blues

Life’s not a cosy biscuit

Graham Rhodes has been freelancing since 1975. He has shared his experience with KindredHQ in this guest blog.  All photographs copyright Graham Rhodes.

Freelancing is not a career choice – it’s a lifestyle choice. I say that as someone who chose this route way back in 1975 and is still at it 37 years later. I’d just hit London from a Northern Art College, with a full portfolio and a naivety that, looking back, amazes me. I took a job as a designer in a print house and after a couple of months of being bossed around, making tea, and doing paste up I was ready to rebel. During that time I had noticed these guys that breezed in and out again who were only called in when we were busy or under pressure – when I asked I was told they were freelancers. What’s a freelancer I asked? Believe it or not, at no point during a three years graphic design course, had the option or even the concept of becoming a freelance worker ever been explained to us.

Freelancing is not a career choice – it’s a lifestyle choice.

Within the month I walked out of the job and walked straight into a freelance opportunity as a book jacket designer – then as a designer in the newly created A/V industry.  A/V doesn’t exist anymore its old technology now – it was using slide projectors and 35mm slides to create shows, conferences and product launches, but it depended upon freelancers – as designers, graphic artists, photographers, programmers, even slide cleaners and mounters! Often you would move to another company who had a big product launch and find yourself working with the same team you’d just left. In fact at one stage there were a number of freelancers who grouped together to form something called Conference Rescue – if a production company ran into trouble putting a show together Conference Rescue would throw the right people at it and the show would be back on the road.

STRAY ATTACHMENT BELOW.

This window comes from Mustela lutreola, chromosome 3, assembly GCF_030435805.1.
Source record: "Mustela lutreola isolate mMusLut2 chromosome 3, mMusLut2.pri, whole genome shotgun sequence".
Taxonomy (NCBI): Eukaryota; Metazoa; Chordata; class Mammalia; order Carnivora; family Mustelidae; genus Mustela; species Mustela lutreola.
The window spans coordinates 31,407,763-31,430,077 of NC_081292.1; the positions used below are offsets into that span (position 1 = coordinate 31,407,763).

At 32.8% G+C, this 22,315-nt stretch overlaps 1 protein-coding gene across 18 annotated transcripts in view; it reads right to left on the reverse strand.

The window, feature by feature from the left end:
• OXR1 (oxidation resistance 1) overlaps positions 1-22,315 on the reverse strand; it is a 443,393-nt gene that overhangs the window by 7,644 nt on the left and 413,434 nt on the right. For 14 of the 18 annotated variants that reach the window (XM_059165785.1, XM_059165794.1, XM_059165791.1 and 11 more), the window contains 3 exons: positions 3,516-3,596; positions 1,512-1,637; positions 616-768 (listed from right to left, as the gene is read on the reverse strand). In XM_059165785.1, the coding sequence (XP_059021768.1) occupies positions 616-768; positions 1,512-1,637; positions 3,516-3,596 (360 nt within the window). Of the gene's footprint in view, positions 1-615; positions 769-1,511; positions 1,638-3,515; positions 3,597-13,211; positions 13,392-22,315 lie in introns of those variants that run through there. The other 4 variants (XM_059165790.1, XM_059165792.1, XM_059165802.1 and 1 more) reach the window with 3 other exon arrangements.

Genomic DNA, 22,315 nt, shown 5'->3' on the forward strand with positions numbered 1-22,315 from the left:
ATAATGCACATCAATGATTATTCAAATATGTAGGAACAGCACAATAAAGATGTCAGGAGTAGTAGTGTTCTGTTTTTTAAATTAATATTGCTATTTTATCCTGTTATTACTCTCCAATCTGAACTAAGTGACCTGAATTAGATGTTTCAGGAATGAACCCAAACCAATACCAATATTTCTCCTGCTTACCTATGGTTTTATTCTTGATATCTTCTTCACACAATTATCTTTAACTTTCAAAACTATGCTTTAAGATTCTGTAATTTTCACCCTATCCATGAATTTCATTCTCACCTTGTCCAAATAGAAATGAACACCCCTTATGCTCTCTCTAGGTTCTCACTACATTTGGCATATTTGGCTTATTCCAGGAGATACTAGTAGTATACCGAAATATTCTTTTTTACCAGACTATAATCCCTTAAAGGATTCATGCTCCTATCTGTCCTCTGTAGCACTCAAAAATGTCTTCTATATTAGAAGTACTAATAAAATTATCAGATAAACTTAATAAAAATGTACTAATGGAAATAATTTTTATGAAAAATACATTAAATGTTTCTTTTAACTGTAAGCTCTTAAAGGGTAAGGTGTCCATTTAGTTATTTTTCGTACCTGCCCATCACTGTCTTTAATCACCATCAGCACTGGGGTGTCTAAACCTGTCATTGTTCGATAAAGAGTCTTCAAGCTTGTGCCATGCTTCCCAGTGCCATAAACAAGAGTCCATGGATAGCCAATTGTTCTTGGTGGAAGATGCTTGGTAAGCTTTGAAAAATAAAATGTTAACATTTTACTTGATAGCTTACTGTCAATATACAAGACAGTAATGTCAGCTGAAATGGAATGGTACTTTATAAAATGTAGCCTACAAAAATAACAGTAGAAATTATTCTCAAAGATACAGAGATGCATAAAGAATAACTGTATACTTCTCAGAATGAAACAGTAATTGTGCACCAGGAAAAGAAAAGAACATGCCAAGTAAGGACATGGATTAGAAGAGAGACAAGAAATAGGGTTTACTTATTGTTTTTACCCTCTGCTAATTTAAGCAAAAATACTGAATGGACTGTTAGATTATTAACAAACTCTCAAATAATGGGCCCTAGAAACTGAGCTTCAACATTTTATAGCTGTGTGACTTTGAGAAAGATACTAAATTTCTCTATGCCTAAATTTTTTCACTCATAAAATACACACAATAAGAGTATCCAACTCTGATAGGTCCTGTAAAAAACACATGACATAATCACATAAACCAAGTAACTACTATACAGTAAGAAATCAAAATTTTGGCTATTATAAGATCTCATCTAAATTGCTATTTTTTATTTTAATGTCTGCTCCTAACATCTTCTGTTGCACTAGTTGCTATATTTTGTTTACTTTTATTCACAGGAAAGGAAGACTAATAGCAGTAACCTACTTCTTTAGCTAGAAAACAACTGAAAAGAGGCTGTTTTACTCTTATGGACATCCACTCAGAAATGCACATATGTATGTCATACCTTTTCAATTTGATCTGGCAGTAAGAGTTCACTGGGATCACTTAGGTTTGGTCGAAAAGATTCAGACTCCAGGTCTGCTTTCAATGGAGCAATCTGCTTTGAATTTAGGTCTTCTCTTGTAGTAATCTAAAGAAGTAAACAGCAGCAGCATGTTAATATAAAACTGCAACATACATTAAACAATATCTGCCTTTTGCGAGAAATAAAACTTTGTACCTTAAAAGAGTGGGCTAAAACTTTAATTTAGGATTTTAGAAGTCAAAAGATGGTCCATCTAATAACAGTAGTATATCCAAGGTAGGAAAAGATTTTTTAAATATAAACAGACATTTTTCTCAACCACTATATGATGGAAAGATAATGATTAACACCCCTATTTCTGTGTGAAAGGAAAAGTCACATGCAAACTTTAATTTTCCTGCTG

Freelance freedom

Freelancing also gave you freedom both mental and physical. I remember doing book jacket design for a major book company, the work and the pay was good but the head of design was a right bastard who spent most of his time doing other projects. He treated his staff atrociously, but he couldn’t do that with freelancers. In fact, back then, word quickly spread about anyone or any company who treated their freelancers badly and no one would work for them.

Freelancing also allowed me to do the work I enjoyed. At one point I was designing conferences and at the same time designing record sleeves & promo material for the new small independent record companies who had sprung up on the back of punk, who couldn’t afford to employ full time staff.

Over the years punk became mainstream and A/V gave way to video production, but the ethos of the freelancer remained, production companies simply couldn’t exist without them. Looking back at my career I’ve done three times as much work, and three times as varied as I would have if I’d attached myself to one company.

Working for one company one tends to become pigeon holed, become experienced and expert at one thing only. Being freelance has enabled me to move freely between media, to move forward alongside new technology. I’ve been a graphic designer working in book design, magazine design, and record sleeve design, an art director, an A/V designer, a conference designer, a video producer & director and a scriptwriter. I’d never have done half of that if I’d stayed with one company.